Sri Lanka police hunt monks who behaved like 'animals'
By Our Police Correspondent
Sep 30, 2017 12:54 PM GMT+0530 | 0 Comment(s)
ECONOMYNEXT - Police have arrested a man and woman for taking part in a violent demonstration against Rohingya refugees and are looking for several others, including three Buddhist monks who led the mob and "behaved like animals."
Police said a search was underway for monk Akmeemana Dayaratne and two other monks who orchestrated the mob violence against the UN safe house where 31 refugees were sheltered.
Video footage broadcast live on Facebook by the monks themselves showed them inciting violence and urging bystanders to storm the multi-storied building where 16 children and seven women and seven men huddled in upstairs rooms.
On Saturday, a 42-year-old woman from Ratmalana and a 34-year-old man from Moratuwa were arrested for taking part in the violence, police said in a statement.
The Rohingya refugees had been rescued by Sri Lanka's navy while they drifted off the island's north in April and handed over to the UN High Commissioner for Refugees. The UN refugee agency arranged the safe house in Mount Lavinia pending their resettlement in a third country.
Buddhist monk Akmeemana Dayaratne led the group calling itself the Sinhale Jathika Balamuluwa (Sinhalese National Force) which stormed the premises by breaking down its gates and smashed windows and furniture and forced the occupants out while armed police stood by without taking any action against the perpetrators of the violence.
However, police moved the refugees to the Boossa detention centre in Galle fearing more attacks on the Rohingya if they remained at Mount Lavinia.
Galle magistrate yesterday issued a restraining order on monk Dayaratne and his supporters following reports that they were planning to stage another demonstration outside the Boossa detention centre.
Cabinet spokesman Rajitha Senaratne said the government condemned in the strongest possible terms the storming of the UN safe house and said the monks were a disgrace to all Buddhists.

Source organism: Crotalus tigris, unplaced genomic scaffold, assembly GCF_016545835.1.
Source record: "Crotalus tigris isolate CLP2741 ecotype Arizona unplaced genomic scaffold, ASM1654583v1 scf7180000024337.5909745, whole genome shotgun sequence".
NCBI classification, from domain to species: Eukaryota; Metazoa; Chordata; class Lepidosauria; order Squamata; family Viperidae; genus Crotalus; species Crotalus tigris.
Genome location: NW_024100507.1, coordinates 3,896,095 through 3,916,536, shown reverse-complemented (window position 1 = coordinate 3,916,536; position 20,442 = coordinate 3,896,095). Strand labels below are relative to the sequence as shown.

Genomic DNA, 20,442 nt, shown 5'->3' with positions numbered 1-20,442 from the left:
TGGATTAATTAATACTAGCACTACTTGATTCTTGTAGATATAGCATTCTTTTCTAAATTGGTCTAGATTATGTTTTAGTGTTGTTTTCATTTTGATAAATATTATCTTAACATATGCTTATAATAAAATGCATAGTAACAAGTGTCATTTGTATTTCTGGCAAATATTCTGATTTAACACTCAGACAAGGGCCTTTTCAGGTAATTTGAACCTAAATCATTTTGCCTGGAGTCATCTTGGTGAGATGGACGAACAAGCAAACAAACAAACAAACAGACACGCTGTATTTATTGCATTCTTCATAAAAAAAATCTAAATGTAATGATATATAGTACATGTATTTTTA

"As a Buddhist I am ashamed at what happened," Senaratne told reporters.
"Mothers carrying very young children were forced out...," he said. "These monks who led the attack are not Buddhists. They acted like animals (thirisan)"
Media Minister Mangala Samaraweera agreed and said the attack was carried out "by a group of thugs in robes."
Video footage released by the attackers themselves on facebook showed a saffron-robed monk breaking down a gate and then climbing a wall and demanding that onlookers enter the refugee centre and destroy it.
Minister Senaratne was also highly critical of the local police for their failure to prevent the attack and said stern action should be taken against senior officers for dereliction of duty.
The Law and Order ministry said three separate investigations had been launched.
Sri Lanka's extremist Buddhist monks have close links with their ultra-nationalist counterparts in Myanmar, but the radical BBS, or Bodu Bala Sena, denied any hand in Tuesday's attack and said refugees must be treated with compassion.
The UN High Commissioner for Refugees expressed alarm over Tuesday's attack and urged Sri Lankans to show empathy for civilians fleeing persecution and violence.
Over half a million Rohingya Muslims have fled Myanmar for Bangladesh since August 25.
They have been the target of decades of state-backed persecution and discrimination in the mainly Buddhist country, where many view them as illegal immigrants from Bangladesh. (COLOMBO, Sept 30, 2017)